Last week I posted a reflection James K.A. Smith’s book, Desiring the Kingdom. If you haven’t read link to blog it yet, I hope you will. On that post, my colleague Ana Hernandez posted a comment that I have spent a lot of time thinking on. Ana writes:
One thought: before we had liturgy, God loved the world into being. Love is what creates a lasting desire to come together and grow in the things that truly feed us. If we value liturgy and certainty outside the context of neighbor love, we risk building large, empty rooms. We’ve already done enough of that. My greatest desire is to make more love, so I work on spiritus orandi and spiritus vivendi (not big on the law/lex).
I was particularly struck by her reflection on the need for love. After reading and rereading Ana’s comment, and going back and rereading the blog post, I realized that I she and I – I think – are talking about very similar things. And I think I could have been a little more specific in describing the type of person we are formed to be through our corporate worship.
When I think about what lex orandi, lex credendi, I do not think of the literal transtion of the word “lex” as “law.” I have come to understand this phrase in the colloquial way that is has come to be translated, “What we pray, is what we believe.” So what is it that we are praying? What kind of person is our life of faith is shaping us to be? There are lots of answers to this questions, but in the past week two things have come to mind.
First, is a very familiar passage form Matthew’s Gospel. Like many parishes, my parish, Church of the Redeemer, has a Wednesday night Eucharist. This past Wednesday, we remembered the 17th century priest and poet, George Herbert. The Gospel reading appointed for this day, is Matthew 5:1-10 – the Beatitudes. “Blessed are the poor in spirit . . . Blessed are those who mourn . . . Blessed are the meek . . . Blessed are those who hunger and thirst for righteousness . . . Blessed are the merciful . . . Blessed are the pure in heart . . . Blessed are the peacemakers . . . Blessed are those who are persecuted for righteousness’ sake.” As I stood there, listening to the proclamation of this Gospel, I could not help but wonder what this was calling me to do. What type of person this was shaping me to be. What this Gospel lesson causes me to desire. One thing is certain, there is nothing in this Gospel that is trying to form me in the same way that most of our secular liturgies are trying to.
The second thing that crossed my mind this week was the Baptismal Covenant. It’s Lent, I work for a local parish, that means that my brain is already into the Triduum. This week at St. Peter’s, we started drafting our bulletins. As I read through the Easter Vigil bulletin, I did a double take during the Baptism portion of the liturgy. I read through it all and said to myself, “Wait a second, there is a lot of love in these promises.” (Not a new revelation, but always something good to be reminded of.)
“Will you continue in the apostles’ teaching and fellowship, in the breaking of bread, and in the prayers? Will you persevere in resisting evil, and, whenever you fall into sin, repent and return to the Lord? Will you proclaim by word and example the Good News of God in Christ? Will you seek and serve Christ in all persons, loving your neighbor as yourself? Will you strive for justice and peace among all people, and respect the dignity of every human being.” By virtue of our Baptism, we are called to love and serve all people. There is no question what this incredibly important liturgy is calling us to desire. We are promising to live into the love of Christ in the world. There is only one way we can do that: with God’s help. Where is it that we receive the grace and blessing of God every week – in the Eucharist. (So I lied, I guess I’ve go three things.)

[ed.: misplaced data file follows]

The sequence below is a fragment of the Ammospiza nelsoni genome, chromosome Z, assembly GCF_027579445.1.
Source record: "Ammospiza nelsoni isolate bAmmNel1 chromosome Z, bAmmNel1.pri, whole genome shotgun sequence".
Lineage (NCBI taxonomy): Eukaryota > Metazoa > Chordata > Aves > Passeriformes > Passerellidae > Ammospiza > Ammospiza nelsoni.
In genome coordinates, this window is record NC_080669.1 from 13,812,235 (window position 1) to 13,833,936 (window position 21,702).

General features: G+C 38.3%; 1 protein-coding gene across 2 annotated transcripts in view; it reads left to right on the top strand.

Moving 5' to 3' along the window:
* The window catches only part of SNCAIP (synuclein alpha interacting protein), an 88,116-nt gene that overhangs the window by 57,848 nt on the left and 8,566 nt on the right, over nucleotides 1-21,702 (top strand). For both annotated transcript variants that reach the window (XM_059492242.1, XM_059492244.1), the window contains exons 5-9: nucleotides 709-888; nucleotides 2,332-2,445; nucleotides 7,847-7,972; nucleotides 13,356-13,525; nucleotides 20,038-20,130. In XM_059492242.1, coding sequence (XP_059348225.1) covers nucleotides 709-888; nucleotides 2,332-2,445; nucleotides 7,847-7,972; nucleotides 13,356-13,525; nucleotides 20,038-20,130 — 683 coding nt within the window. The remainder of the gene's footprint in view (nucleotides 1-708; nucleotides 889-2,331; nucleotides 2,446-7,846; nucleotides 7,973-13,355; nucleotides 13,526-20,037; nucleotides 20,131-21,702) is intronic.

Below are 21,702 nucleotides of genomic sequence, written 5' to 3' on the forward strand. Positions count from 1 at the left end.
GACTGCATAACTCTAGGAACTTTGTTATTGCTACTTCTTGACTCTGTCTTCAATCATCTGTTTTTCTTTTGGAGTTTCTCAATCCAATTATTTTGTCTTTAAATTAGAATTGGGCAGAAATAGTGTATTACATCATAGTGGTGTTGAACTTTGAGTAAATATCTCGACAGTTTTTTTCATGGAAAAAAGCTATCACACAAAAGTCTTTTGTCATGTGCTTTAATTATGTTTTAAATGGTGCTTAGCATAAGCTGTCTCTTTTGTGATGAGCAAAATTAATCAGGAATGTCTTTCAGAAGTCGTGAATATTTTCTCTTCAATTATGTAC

At St. Peter’s, like other Episcopal Churches, we are using Rite I for Lent. Every time I participate in a Rite I Eucharistic liturgy I am struck by the following words, “Whereby we offer and present unto thee, O Lord, our selves, our souls and bodies. Grant, we beseech thee, that all who partake of this Holy Communion may worthily receive the most precious Body and Blood of thy Son Jesus Christ, and be filled with thy grace and heavenly benediction.” We come to the altar, our selves, our souls and bodies, our entire selves and pray that God will fill us with His grace and heavenly blessing. It is that grace that calls us to something more than ourselves, and our buildings. If we believe what we pray, we cannot come to the altar week in and week out; we cannot partake in the Blessed Sacrament, and go about living the rest of our lives as business as usual. If we pray that “God so loved the world” then we too must love the world – we must love all of humanity.
In the words of the great Harvey Milk, “The only thing they have to look forward to is hope. And you have to give them hope. Hope for a better world, hope for a better tomorrow, hope for a better place to come to if the pressures at home are too great.” We give them hope, by loving and serving them in the same way that God loves us.
As we prepare for worship this morning, I hope you will pay attention to the language of love that we use in our liturgy. How we are called to treat and respond to others; how we ask forgiveness when we fail to live into our call as disciples of Jesus; how we invite God to dwell in us and we in God.
May your prayer this morning shape and form you to love friend and stranger; and may the beauty of holiness found in our particular Anglican way of worship remind you of the beauty of the life that God calls us to live.